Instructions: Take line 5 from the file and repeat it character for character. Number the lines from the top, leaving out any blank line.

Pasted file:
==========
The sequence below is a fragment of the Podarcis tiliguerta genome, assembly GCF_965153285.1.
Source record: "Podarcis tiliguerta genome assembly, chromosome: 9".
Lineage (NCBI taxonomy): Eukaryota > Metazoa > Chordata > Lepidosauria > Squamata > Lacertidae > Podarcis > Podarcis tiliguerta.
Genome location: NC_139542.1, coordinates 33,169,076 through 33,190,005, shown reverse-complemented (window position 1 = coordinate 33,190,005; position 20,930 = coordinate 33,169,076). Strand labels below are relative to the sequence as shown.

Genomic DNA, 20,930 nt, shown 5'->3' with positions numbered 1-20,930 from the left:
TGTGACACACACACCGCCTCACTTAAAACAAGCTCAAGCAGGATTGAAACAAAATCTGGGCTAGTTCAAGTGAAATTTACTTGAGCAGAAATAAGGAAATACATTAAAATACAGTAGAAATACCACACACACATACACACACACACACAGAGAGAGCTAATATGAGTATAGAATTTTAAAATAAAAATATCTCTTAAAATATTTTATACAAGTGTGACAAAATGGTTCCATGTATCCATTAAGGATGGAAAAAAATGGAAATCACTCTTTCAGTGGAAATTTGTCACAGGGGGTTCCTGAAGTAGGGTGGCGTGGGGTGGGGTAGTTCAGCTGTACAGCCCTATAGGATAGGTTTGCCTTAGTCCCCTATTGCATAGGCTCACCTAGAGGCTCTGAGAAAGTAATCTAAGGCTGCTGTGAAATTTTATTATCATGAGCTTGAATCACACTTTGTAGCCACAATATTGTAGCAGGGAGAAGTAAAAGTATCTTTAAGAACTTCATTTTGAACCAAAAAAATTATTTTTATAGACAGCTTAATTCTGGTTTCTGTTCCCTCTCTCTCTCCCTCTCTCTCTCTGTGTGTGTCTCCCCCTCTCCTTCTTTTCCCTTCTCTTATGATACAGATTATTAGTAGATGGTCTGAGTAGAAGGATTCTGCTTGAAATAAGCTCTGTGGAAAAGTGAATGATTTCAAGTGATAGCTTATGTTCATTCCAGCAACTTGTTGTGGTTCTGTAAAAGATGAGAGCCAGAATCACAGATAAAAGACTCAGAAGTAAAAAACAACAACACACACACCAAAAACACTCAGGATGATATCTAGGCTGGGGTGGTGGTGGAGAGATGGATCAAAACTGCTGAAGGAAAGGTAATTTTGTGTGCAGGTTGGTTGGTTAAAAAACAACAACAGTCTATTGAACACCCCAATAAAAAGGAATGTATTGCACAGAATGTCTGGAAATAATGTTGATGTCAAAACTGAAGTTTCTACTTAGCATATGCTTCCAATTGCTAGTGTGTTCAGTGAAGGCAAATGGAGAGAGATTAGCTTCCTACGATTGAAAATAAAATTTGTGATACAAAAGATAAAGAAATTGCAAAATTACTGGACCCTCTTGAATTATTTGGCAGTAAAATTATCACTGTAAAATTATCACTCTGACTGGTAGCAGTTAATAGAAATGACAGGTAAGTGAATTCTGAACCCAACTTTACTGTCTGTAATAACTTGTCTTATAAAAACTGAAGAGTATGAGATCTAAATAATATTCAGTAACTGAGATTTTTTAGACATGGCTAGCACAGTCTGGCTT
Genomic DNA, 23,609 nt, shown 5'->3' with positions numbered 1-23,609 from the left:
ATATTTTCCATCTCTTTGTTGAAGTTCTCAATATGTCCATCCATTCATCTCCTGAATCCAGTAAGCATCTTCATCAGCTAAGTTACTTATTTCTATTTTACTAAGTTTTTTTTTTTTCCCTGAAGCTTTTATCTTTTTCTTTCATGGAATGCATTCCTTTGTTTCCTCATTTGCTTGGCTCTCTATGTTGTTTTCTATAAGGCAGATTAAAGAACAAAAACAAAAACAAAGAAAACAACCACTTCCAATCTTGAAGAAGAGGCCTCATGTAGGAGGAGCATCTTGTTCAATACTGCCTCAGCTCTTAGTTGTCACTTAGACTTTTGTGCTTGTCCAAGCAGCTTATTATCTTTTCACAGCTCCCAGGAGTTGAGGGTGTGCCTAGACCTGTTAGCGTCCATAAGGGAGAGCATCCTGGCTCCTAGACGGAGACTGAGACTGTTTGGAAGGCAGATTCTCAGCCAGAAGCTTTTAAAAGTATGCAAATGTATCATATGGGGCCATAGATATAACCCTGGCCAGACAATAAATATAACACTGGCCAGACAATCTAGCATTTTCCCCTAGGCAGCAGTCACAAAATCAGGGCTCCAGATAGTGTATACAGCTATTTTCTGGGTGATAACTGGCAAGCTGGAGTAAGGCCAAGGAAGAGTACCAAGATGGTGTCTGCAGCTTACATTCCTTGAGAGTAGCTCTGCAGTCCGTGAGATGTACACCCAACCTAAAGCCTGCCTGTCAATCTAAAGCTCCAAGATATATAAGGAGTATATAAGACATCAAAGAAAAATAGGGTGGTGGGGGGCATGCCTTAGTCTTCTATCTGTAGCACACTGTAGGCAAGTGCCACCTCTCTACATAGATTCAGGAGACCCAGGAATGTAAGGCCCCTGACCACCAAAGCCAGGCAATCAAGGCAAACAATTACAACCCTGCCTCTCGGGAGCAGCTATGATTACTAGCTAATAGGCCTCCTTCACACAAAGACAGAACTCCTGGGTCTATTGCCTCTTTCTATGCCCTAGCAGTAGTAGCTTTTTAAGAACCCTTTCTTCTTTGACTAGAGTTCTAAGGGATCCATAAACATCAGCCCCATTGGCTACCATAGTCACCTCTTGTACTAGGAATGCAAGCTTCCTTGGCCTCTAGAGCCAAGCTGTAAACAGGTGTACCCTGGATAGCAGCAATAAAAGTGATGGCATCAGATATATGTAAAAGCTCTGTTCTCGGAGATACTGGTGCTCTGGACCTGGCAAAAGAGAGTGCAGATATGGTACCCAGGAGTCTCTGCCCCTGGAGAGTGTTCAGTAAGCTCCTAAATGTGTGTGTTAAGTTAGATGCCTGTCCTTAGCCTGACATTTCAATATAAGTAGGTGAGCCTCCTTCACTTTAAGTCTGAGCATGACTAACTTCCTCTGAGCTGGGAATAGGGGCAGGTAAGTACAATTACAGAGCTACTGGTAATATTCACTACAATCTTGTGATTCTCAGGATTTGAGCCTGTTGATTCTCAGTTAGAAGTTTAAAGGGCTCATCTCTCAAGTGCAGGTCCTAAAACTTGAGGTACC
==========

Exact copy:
Genomic DNA, 20,930 nt, shown 5'->3' with positions numbered 1-20,930 from the left: